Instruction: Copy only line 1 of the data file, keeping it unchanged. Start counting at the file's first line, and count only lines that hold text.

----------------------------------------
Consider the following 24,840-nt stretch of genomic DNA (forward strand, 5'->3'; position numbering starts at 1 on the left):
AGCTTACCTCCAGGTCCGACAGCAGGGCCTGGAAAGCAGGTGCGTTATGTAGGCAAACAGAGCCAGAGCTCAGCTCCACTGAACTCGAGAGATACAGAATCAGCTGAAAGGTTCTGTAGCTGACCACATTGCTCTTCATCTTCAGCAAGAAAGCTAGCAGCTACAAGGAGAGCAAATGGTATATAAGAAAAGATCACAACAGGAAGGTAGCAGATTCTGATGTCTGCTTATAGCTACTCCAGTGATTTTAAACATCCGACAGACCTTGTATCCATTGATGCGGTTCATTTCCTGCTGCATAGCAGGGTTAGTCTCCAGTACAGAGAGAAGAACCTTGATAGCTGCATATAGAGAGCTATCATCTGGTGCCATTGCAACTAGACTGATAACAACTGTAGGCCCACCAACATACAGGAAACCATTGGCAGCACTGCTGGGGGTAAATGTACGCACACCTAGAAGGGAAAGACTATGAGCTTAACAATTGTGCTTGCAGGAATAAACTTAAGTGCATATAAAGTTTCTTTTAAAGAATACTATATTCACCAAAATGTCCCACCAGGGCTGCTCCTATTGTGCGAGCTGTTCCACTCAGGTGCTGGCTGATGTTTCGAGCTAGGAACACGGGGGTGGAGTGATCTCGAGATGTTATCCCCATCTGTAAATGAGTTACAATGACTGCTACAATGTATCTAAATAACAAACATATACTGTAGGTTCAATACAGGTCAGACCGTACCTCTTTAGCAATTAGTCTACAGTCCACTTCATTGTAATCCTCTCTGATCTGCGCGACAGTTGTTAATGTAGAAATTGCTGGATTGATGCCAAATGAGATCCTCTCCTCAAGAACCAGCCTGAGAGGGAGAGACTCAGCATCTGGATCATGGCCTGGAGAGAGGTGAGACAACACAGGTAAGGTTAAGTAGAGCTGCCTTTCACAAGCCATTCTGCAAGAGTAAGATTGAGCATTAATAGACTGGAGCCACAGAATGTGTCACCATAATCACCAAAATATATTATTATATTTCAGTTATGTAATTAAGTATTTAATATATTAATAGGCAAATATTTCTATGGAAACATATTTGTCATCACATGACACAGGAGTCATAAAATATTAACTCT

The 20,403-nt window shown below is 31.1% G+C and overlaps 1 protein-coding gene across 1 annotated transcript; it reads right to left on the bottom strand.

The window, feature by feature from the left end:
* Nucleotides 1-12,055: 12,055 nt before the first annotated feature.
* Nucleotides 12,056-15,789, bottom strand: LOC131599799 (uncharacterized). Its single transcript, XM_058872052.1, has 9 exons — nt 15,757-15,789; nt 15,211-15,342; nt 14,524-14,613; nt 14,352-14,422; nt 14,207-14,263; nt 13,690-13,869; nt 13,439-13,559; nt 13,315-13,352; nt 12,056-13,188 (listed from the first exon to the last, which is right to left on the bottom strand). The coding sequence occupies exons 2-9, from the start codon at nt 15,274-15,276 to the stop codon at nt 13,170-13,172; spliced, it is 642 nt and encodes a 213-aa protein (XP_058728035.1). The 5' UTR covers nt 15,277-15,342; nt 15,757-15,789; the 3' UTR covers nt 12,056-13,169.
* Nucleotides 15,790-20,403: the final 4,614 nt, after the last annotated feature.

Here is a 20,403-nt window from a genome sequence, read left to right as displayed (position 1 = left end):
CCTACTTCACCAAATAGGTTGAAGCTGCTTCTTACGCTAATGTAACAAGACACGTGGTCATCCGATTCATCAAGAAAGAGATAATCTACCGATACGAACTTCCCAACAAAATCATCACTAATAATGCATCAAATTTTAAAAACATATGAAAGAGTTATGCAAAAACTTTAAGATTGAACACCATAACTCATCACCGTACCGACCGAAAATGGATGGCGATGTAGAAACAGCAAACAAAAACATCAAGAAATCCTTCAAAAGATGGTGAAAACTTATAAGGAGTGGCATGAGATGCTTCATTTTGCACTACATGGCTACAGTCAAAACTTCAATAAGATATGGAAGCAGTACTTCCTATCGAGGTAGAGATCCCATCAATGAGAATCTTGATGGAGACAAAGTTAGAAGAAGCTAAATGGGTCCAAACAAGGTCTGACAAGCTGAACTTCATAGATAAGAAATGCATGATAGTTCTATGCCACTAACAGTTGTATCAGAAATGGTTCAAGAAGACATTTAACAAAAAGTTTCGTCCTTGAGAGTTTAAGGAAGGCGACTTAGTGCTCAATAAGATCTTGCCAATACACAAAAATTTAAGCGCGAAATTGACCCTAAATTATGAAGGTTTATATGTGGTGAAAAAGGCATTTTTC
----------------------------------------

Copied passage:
Consider the following 24,840-nt stretch of genomic DNA (forward strand, 5'->3'; position numbering starts at 1 on the left):